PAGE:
Trying to sum up the mythology of the Phantasm series is a little like telling a shaggy-dog story—an extremely long-winded yarn strung together with dreamlike phantasmagoria and outlandish sight gags. The film opens right where part three left off, with former ice cream man Reggie (Reggie Bannister) trapped in the mausoleum by the spectral undertaker the Tall Man (Angus Scrimm), pinned to the wall by lethal metal spheres primed and ready to dismember our hero. Meanwhile, Reggie’s best friend Mike (A. Michael Baldwin) is cruising through the desert wasteland in a hearse recalling, in flashback, the happy memories of his small-town life before alien invaders landed and started transforming his family, neighbors and loved ones into scrunched-up dwarves as slaves for the red planet. The reckless abandon of the series to drift along on whatever whim seemed to compel writer-director Don Coscarelli at the time is part of its charm. It’s not long before Mike jumps through a portal leading him into the midst of the Civil War, where he meets the kindly scientist (Scrimm) who becomes possessed by the Tall Man, and a plot is hatched to prevent the Tall Man from ever entering our world.
The freewheeling atmosphere of dread more than make up for the incoherence, but Phantasm IV: Oblivion at times feels like an expensive, 35mm home movie made by some kids in their backyard. Only the kids are a couple of middle-aged buddies drinking a beer or two, running around in the California desert with shotguns and muscle cars, blowing shit up, splashing yellow nail polish all over everything (because that’s what alien blood looks like!), splattering mutant cops and indulging in all manner of mystical mumbo jumbo. That sense of cheapness is augmented by padding a 90-minute feature with flashbacks from the previous films and also entire sequences from the original Phantasm that never made the final cut.
That said, the new scenes of Mike’s childhood and pre-Reagan-era spectral appearances from the Tall Man are endearing. When young Mike and Reggie driving around in his beaten-up ice cream truck, fearful during a moonlit drive that the sound of the wind might portend something far more ominous, it’s both spooky and nostalgic, even whimsical. There are also wholesale sequences when our heroes try to kill off the Tall Man; when they string him up by his neck in a tree, Mike actually lets him back down when he pouts and promises to be good! If you get a kick out of the silly, blue-collar vibe of the Phantasm series, this fourth entry is a kick; but if you’re anyone else, go rent Vampyr for more highbrow surrealism.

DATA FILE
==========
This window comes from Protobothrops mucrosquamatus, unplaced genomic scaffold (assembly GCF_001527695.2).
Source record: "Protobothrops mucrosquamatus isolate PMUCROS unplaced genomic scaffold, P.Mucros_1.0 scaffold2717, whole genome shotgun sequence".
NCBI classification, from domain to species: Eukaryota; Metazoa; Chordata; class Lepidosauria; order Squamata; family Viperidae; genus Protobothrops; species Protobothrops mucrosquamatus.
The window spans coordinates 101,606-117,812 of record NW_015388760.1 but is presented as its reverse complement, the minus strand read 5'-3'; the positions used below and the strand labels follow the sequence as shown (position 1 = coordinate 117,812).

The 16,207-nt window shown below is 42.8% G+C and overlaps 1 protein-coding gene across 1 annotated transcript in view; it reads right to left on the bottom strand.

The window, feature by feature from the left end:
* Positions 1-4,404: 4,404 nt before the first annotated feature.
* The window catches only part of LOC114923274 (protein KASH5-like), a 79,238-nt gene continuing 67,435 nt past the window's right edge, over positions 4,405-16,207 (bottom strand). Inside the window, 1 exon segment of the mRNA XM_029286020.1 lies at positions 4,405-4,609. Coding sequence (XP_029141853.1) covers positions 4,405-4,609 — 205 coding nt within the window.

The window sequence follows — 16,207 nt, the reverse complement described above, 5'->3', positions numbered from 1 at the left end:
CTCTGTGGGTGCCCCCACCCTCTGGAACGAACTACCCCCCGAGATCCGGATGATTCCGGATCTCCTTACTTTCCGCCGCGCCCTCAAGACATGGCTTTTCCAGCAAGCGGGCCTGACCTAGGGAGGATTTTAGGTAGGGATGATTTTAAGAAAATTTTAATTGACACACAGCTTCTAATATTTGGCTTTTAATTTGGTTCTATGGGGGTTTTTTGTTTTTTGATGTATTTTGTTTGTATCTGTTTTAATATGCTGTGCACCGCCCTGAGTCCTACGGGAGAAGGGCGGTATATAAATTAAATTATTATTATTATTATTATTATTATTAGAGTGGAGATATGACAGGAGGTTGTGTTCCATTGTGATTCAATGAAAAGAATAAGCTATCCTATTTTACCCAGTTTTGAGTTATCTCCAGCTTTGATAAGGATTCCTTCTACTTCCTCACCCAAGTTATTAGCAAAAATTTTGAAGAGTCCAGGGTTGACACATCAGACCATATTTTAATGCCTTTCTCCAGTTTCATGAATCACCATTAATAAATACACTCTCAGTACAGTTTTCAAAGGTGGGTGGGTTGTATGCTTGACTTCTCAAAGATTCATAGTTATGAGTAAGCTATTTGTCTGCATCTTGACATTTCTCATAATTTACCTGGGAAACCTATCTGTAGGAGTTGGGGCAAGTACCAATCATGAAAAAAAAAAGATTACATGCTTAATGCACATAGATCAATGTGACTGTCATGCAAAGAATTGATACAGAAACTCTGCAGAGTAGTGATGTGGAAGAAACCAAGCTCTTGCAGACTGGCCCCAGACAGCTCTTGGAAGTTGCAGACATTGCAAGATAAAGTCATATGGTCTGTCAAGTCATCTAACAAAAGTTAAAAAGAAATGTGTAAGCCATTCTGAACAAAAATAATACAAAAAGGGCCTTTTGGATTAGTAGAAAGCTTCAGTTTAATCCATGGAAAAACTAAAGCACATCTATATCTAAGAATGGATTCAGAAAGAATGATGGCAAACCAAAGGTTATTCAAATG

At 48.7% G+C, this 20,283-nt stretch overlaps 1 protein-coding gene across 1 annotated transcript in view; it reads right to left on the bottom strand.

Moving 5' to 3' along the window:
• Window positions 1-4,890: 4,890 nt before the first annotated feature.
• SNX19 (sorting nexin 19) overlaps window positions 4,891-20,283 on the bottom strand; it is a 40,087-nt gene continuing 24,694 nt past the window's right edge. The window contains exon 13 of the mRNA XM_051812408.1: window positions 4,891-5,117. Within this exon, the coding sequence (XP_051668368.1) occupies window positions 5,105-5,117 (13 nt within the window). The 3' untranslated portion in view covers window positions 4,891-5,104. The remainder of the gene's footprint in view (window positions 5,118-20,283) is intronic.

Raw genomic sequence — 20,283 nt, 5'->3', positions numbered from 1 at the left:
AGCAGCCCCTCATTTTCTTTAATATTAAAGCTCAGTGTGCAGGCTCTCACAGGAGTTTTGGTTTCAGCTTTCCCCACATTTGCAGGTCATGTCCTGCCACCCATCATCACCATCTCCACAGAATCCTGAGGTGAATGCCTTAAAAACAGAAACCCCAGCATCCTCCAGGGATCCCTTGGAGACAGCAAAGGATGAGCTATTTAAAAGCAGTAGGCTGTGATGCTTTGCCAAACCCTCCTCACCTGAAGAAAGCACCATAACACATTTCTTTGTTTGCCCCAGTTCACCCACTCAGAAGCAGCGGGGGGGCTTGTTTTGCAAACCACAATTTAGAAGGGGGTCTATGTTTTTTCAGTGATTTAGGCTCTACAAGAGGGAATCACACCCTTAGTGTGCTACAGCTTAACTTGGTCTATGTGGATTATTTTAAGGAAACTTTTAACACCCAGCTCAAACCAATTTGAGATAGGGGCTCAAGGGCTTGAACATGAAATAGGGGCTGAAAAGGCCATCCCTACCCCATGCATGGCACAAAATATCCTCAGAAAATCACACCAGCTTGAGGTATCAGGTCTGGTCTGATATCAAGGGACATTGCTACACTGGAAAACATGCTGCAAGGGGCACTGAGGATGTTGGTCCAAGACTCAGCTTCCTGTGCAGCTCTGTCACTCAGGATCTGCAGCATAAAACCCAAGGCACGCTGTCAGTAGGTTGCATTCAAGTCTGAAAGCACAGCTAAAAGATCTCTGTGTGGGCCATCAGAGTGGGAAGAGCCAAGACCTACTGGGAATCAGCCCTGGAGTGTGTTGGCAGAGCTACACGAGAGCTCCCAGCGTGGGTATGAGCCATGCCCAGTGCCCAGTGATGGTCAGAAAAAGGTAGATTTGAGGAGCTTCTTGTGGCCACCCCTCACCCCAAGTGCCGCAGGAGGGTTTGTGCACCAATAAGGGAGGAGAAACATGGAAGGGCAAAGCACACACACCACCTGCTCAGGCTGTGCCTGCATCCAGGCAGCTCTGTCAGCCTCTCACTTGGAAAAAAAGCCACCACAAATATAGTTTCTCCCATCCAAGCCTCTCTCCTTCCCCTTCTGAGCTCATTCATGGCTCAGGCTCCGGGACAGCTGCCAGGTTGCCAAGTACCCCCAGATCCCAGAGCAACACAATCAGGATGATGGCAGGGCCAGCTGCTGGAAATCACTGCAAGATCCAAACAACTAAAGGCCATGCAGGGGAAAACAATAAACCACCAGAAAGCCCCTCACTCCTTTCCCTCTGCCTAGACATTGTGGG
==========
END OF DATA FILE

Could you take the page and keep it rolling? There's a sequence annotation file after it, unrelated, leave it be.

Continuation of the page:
The video quality has some noticeable imperfections during nighttime sequences, but that didn't seem to affect the color and texture of the daytime sequences. The audio quality is clear and precise.
The behind-the-scenes footage is rough and doesn't give a sense of what went into this low-budget horror production, but the audio commentary by writer-director Don Coscarelli and actors Reggie Bannister and Angus Scrimm is buoyant and lively, with production anecdotes about setting cars on fire, playing guitar and whether or not that old hearse they've been using in the various sequels is rusting on Coscarelli's lawn (yes, it is).
This one was made for the fans, and they'll delight in the latest surreal battle against the Tall Man.